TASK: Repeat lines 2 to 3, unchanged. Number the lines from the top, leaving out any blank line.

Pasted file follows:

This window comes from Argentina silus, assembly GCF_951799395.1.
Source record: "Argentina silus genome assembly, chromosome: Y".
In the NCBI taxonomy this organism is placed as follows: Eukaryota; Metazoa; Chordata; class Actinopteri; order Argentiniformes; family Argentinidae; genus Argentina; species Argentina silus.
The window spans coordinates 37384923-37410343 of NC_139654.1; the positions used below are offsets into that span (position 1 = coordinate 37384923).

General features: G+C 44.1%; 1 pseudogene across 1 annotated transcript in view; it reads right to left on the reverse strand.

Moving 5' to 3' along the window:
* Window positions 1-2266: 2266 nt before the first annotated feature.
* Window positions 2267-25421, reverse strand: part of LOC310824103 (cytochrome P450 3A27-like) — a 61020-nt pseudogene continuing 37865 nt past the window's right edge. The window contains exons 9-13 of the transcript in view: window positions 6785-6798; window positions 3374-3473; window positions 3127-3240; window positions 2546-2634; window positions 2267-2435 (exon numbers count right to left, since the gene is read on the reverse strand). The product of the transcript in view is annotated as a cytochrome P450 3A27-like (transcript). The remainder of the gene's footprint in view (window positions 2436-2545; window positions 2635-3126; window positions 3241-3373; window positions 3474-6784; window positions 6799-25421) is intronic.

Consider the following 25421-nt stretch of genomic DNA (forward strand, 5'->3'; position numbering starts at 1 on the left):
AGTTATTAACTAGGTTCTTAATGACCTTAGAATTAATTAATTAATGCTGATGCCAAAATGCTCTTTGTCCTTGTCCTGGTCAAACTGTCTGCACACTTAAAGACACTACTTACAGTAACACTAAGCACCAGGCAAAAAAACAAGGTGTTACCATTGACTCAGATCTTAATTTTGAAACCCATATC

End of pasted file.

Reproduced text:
Source record: "Argentina silus genome assembly, chromosome: Y".
In the NCBI taxonomy this organism is placed as follows: Eukaryota; Metazoa; Chordata; class Actinopteri; order Argentiniformes; family Argentinidae; genus Argentina; species Argentina silus.